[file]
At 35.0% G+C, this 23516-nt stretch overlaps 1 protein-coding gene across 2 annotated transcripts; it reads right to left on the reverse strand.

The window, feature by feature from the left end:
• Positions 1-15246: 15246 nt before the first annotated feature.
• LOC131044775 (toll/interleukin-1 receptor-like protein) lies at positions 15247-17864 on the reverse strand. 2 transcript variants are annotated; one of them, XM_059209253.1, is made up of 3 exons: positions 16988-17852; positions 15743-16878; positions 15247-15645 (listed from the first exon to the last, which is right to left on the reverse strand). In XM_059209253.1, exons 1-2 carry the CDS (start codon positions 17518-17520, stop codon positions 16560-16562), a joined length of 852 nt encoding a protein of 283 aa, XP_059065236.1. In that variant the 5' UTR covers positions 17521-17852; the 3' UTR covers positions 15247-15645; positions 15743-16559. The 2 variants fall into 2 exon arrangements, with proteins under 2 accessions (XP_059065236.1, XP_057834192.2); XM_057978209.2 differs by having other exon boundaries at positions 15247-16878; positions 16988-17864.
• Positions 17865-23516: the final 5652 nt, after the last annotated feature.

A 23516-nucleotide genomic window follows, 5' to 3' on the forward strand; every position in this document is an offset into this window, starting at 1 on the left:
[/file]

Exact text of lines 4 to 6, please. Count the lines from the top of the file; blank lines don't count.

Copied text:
• LOC131044775 (toll/interleukin-1 receptor-like protein) lies at positions 15247-17864 on the reverse strand. 2 transcript variants are annotated; one of them, XM_059209253.1, is made up of 3 exons: positions 16988-17852; positions 15743-16878; positions 15247-15645 (listed from the first exon to the last, which is right to left on the reverse strand). In XM_059209253.1, exons 1-2 carry the CDS (start codon positions 17518-17520, stop codon positions 16560-16562), a joined length of 852 nt encoding a protein of 283 aa, XP_059065236.1. In that variant the 5' UTR covers positions 17521-17852; the 3' UTR covers positions 15247-15645; positions 15743-16559. The 2 variants fall into 2 exon arrangements, with proteins under 2 accessions (XP_059065236.1, XP_057834192.2); XM_057978209.2 differs by having other exon boundaries at positions 15247-16878; positions 16988-17864.
• Positions 17865-23516: the final 5652 nt, after the last annotated feature.

A 23516-nucleotide genomic window follows, 5' to 3' on the forward strand; every position in this document is an offset into this window, starting at 1 on the left: